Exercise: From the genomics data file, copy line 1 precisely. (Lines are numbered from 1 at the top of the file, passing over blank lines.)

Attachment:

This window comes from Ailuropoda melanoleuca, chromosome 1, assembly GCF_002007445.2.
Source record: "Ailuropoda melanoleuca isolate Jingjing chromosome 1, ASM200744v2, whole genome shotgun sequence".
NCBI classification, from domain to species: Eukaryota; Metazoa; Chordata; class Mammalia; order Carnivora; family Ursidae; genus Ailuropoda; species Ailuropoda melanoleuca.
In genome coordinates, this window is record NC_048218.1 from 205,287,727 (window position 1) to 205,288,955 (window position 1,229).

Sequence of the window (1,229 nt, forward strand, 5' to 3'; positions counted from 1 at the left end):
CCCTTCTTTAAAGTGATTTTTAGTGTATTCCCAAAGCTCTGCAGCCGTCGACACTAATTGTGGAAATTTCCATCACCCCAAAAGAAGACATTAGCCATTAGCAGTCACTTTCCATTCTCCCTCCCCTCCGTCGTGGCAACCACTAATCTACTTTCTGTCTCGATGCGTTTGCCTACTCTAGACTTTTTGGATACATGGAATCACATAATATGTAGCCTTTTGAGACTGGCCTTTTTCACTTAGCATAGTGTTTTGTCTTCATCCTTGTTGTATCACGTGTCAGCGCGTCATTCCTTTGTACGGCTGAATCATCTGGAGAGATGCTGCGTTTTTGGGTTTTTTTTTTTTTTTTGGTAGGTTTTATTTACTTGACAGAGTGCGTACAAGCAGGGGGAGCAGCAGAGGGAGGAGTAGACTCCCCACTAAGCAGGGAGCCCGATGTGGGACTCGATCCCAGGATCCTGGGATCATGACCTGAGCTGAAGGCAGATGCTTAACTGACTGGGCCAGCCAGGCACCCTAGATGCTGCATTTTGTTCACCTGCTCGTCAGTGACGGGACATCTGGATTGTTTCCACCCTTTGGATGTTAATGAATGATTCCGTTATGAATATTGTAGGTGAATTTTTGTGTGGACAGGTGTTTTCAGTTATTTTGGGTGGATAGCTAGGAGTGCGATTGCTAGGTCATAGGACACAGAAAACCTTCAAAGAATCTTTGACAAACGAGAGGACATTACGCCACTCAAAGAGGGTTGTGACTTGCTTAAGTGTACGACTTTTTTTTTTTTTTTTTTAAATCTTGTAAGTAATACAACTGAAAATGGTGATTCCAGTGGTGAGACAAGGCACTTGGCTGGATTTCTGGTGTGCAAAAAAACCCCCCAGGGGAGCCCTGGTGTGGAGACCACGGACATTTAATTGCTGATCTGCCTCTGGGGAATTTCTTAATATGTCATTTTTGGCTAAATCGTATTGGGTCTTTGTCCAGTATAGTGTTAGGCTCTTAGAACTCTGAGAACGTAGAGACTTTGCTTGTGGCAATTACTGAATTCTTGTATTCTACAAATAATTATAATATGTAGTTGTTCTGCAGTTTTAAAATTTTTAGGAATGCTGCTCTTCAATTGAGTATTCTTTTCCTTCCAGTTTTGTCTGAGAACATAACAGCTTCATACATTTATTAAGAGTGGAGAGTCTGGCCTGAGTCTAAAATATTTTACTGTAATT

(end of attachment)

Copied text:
This window comes from Ailuropoda melanoleuca, chromosome 1, assembly GCF_002007445.2.